Jonathan Gourlay is the author of the e-book Nowhere Slow: Eleven Years in Micronesia. He is an editor at The Bygone Bureau and ESL Director at the University of Saint Joseph in Connecticut.
Before the days of GPS, sailors navigated using the feel of the waves. On a mission to learn the ocean’s secret rhythms, a researcher discovers a coded message in a ship logbook.
Two men, separated by more than 150 years, discover the folly of attempting Western-style capitalism in Micronesia.
A newborn wavers between life and something else. For the father, a walk in the woods elucidates the struggle between nature and nurture.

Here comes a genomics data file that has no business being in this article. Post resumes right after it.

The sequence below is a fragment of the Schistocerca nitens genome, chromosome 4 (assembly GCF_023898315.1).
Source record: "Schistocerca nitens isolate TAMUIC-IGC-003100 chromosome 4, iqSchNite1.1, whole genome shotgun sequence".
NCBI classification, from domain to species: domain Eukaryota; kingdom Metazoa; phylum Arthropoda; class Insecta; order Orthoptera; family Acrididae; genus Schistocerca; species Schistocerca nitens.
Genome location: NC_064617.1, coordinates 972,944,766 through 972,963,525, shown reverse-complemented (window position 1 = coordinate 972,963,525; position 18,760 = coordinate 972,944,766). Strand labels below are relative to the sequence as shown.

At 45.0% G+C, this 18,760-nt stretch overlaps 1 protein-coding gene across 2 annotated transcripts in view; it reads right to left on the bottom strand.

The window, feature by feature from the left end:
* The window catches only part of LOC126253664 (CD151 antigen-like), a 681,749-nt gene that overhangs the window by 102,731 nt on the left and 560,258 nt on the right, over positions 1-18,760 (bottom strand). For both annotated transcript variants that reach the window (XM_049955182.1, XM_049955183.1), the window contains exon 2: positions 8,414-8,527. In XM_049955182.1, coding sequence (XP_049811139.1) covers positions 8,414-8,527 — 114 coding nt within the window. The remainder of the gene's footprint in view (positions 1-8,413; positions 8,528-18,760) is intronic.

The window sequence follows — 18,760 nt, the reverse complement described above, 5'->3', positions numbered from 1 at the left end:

A childhood ban on toy guns didn’t erase the specter of death from a neighborhood. But it changed how a group of friends interpreted mortality, for years to come.
More than a decade after the U.S. invasion of Afghanistan—now our longest war—most Americans still know next to nothing about the people who live there, and the liberties denied them. Lessons from a rapid education.
More than two decades later, a return visit to Tiananmen Square finds it scrubbed clean—just as it was immediately following the Incident. Except now there is thick smog, and ghosts. In contemporary Beijing, the past is like Kentucky Fried Chicken: unavoidable.
As Borders liquidates its merchandise, a former employee of store #21 looks back at a glorious workplace—of quirky managers, Borders gypsies, the odyssey to stack more than Hobby/Collectibles—and the moment when salvation seemed at hand to save the chain.